• Hello doctor, I’m currently trying to get some sleep next to my wife who I suspect has sleep apnea due to her large tongue and small jaw. She is 145 lbs and 5’6, she has a little bit of fat around her waist but by all means I would not call her fat. That being said I just discovered this website after googling “chewing/gulping sounds while sleeping and tossing and turning” and your blog came up. My wife is 27 years old and she wakes up feeling fatigued, or like she didn’t get enough sleep. She is also prone to sleep paralysis, happens two or three times a month. My question to you is, do you recommend any doctors in Fresno California that might help her out? I suspect she also has a deviated septum, she would jump off the roof onto a mattress for fun when she was a little kid. Thanks for your continued help for anyone with similar frustrations.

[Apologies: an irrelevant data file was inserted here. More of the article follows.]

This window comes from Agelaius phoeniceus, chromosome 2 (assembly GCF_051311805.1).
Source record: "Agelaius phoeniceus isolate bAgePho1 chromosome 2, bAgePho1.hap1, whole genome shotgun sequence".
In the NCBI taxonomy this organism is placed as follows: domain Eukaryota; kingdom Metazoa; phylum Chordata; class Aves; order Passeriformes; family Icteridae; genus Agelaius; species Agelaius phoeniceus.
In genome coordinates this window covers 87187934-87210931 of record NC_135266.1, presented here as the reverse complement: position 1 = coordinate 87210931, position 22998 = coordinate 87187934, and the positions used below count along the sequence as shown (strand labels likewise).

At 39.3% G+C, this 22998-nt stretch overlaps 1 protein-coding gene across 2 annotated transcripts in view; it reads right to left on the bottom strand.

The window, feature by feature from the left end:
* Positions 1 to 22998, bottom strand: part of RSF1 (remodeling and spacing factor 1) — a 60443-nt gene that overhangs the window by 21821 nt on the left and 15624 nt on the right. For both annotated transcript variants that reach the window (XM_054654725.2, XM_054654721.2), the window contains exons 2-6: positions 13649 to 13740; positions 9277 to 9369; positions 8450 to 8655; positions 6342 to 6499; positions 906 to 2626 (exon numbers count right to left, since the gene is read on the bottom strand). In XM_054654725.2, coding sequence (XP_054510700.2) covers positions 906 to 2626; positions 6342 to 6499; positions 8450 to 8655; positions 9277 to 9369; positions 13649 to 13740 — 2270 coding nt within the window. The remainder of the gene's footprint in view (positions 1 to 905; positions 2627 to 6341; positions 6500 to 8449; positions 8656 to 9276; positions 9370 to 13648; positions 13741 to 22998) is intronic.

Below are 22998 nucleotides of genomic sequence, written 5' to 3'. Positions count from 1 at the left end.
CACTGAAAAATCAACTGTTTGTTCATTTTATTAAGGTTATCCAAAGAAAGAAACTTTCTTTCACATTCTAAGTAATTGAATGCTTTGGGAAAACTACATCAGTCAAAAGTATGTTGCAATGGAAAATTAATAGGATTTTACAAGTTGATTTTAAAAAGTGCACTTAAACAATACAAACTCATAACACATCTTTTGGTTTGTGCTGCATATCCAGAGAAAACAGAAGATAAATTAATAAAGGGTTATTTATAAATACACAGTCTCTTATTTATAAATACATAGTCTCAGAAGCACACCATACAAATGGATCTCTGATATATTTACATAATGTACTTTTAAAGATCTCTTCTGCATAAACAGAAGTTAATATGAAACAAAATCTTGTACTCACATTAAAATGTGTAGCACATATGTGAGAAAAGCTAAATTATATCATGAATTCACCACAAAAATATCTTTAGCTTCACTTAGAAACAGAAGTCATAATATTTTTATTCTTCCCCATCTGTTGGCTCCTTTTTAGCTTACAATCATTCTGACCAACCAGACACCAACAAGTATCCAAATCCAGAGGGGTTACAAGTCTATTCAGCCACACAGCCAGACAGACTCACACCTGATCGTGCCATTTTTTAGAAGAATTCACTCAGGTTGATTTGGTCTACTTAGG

• Dr. Kezirian says:

          I do not know anyone who focuses in this area near Fresno, and in fact I see many patients from Fresno. We can start with a telemedicine visit (billed to medical insurance) if you like. Please e-mail me directly if you would like to discuss this more.

  • I am a 41year old male I have an enlarged tongue I am uncomfortable with my tongue I bite it a lot and I lisp while talking and Im snoring. Do you know any Doctors specializing in these procedures in NY?